@AndrewFinnell thanks for the reply... you mind if I edit your post? –  artbristol Dec 8 '12 at 14:59
    
@artbristol I am always for improved code and help to the community. Be my guest and edit away. –  Andrew Finnell Dec 8 '12 at 15:26
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Did you try asynchronously closing connection's InputStream from another thread? Not sure if it's the right way, but it works with sockets so if Java uses similar design patter here it may work too. But even if it works, better look for a confirmation from some reliable source, though, as it may seem to work but fail sometimes as it often happens with multithreaded programming.

EDIT

Apparently, it doesn't work.

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You can read the data chunk by chunk (normally you should do that way) and check a boolean flag which is set to true (indicates stop) from another thread (consider using volatile). Here the problem may be if reading chunk takes too long and it will wait for the chunk to be read before checking the flag. I'm not sure that closing the connection from another thread is a good idea (no info sources though). But if you do this, you can use a flag to distinguish real connection failures from stopping.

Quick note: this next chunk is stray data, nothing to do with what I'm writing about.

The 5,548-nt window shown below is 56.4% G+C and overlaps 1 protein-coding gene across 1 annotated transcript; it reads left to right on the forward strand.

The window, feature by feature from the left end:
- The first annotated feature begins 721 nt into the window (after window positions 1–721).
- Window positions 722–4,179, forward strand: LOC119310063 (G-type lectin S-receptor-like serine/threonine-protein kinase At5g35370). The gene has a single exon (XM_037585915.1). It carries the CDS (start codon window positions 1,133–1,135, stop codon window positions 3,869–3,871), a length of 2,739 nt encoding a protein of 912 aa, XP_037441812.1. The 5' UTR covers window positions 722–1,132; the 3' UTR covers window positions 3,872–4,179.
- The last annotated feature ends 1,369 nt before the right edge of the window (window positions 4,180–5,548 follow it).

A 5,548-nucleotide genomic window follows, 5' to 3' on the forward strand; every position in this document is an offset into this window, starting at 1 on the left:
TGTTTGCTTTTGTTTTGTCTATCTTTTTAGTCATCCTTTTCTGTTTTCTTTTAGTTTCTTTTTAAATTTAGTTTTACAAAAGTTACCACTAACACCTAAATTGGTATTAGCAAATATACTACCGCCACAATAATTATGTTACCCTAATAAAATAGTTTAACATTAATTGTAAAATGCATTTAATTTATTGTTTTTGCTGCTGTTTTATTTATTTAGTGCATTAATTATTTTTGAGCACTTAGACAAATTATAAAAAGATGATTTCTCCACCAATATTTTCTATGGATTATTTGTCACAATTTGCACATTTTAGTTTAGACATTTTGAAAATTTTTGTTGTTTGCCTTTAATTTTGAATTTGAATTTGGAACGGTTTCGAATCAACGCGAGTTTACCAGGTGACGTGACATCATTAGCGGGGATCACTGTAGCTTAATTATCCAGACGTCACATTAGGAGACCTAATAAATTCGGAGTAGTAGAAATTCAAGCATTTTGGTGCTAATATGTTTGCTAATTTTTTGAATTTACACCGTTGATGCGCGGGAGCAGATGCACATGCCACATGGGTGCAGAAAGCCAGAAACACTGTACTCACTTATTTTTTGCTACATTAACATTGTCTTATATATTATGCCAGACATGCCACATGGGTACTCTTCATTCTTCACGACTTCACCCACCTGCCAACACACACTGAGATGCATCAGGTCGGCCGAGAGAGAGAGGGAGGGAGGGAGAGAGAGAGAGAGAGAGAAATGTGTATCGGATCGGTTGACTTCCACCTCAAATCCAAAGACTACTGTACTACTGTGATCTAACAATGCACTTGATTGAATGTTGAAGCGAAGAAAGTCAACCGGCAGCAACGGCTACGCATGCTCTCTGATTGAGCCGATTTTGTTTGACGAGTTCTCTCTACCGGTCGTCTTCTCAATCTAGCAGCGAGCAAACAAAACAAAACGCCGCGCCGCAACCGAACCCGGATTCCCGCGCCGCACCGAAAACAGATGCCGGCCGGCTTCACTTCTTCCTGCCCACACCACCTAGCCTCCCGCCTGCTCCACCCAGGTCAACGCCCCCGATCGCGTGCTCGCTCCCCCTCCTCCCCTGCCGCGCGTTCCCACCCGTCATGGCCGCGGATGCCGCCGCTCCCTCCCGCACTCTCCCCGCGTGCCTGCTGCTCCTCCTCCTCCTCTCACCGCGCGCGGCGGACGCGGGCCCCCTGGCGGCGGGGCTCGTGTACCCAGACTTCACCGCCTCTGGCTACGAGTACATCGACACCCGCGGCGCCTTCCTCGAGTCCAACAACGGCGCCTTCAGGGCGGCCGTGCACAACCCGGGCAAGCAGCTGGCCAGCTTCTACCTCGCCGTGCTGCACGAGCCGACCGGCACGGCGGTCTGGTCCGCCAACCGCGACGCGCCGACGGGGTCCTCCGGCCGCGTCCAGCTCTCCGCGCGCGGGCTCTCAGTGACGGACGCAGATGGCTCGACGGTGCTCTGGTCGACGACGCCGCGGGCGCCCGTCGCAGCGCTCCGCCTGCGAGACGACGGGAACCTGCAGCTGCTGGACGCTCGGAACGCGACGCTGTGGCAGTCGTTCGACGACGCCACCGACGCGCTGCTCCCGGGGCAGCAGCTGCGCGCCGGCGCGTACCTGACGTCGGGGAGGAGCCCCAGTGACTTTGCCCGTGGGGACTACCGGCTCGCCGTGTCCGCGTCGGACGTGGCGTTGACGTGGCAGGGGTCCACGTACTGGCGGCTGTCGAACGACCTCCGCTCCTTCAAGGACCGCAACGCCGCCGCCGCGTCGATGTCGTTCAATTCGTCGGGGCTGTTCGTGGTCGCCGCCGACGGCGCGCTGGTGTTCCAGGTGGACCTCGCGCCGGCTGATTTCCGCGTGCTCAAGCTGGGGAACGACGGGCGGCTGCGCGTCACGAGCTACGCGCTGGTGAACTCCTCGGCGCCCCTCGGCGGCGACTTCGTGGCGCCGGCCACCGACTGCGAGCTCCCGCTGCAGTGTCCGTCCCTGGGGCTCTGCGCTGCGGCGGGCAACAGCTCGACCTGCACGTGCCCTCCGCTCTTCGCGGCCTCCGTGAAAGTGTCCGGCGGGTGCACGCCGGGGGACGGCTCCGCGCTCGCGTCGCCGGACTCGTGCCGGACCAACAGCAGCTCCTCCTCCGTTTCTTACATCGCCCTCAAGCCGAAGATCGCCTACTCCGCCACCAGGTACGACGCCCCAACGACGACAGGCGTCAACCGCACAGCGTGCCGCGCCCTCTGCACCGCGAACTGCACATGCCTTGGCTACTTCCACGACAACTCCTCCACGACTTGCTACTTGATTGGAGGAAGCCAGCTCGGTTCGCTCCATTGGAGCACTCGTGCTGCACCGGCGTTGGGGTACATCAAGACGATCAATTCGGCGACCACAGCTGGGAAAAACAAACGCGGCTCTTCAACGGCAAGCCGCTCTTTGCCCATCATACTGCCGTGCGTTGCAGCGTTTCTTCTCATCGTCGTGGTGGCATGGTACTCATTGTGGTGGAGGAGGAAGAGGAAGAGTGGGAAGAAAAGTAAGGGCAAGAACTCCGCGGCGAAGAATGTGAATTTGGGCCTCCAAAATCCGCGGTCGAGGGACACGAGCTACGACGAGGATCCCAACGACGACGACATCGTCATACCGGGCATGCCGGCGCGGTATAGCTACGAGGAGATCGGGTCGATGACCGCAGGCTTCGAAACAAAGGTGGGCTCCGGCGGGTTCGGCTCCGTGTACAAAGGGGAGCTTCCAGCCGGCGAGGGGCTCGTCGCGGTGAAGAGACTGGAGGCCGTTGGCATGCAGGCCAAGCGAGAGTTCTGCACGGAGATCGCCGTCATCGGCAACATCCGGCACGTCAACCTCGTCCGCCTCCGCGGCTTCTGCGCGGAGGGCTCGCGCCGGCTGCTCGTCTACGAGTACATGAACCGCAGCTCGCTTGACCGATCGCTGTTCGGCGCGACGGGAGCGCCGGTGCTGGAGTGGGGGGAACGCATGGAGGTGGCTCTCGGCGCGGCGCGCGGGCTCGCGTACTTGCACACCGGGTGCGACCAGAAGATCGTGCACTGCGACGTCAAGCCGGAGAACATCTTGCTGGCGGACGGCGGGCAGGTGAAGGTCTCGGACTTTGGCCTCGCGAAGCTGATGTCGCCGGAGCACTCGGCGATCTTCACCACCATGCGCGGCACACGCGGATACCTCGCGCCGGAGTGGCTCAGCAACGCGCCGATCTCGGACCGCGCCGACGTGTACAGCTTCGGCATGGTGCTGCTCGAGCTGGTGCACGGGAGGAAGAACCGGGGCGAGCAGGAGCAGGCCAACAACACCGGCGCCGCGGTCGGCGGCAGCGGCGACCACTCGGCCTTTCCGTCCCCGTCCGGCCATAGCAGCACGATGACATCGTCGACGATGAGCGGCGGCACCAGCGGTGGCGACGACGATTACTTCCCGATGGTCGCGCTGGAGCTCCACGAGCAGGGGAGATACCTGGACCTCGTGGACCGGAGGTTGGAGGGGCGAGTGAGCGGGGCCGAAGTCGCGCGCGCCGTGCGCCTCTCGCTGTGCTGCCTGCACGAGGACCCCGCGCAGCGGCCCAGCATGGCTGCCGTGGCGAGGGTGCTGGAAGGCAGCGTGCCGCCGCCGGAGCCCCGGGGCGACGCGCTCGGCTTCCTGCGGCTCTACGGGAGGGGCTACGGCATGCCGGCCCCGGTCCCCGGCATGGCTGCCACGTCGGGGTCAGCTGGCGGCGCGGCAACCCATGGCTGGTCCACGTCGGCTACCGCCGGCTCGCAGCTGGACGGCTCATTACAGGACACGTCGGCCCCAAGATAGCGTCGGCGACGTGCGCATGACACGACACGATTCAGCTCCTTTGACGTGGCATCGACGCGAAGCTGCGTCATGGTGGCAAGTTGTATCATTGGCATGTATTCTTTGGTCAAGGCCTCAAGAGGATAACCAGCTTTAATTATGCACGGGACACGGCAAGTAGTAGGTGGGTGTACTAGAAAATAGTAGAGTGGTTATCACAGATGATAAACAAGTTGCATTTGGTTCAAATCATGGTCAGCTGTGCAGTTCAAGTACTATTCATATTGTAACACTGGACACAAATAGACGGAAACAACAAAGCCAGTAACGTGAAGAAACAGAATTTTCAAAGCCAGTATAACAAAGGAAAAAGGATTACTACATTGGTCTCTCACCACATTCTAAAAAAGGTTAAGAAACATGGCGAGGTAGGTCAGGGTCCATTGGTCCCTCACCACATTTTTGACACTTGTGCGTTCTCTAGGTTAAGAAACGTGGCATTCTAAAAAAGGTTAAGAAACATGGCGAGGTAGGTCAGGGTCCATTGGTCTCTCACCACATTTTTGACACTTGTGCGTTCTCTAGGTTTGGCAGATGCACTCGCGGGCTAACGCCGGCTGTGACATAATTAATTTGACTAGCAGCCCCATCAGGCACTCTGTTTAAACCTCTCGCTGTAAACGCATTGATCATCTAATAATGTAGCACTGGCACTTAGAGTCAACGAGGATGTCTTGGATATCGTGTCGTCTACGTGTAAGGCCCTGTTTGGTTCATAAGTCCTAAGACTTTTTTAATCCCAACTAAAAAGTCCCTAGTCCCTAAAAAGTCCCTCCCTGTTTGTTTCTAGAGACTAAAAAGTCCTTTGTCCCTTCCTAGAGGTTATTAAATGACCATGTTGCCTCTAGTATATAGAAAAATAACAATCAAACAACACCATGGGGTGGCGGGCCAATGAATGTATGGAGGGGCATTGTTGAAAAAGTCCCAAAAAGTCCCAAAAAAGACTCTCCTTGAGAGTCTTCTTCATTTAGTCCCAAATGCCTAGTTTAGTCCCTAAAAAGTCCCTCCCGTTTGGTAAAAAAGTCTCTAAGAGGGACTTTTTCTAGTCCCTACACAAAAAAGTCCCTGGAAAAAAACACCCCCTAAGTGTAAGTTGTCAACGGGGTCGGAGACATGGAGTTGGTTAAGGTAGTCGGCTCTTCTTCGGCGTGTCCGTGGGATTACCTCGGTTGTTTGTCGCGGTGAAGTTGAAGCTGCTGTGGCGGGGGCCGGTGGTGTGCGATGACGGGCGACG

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In fact, reading a chunk may take forever if there is something wrong with the server or with the network. Well, if SO_KEEPALIVE is used then it will probably time out in 15 minutes or so, but not always and that's unreasonably long anyway. Using timeouts may help, but then again - short timeout may cause false alarms (and cause getInputStream() to fail, see the link in my "non-answer") and long timeouts may introduce unnecessary latency. –  Sergey Tachenov Dec 14 '10 at 18:40
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I assume you don't have access to the input stream or else you could just close it If not the next best thing to do is just set the thread priority to 0

This will minimize the number of time slices allocated to that thread.

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I gave a link in my answer explaining that closing InputStream doesn't work. –  Sergey Tachenov Dec 26 '10 at 14:04
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InputStream.close() may not work, but did you try HttpURLConnection.disconnect()? If I'm not awfully wrong it should force disconnecting and thus InputStream.read() should return -1. You should be sure to reconnect before continuing, though.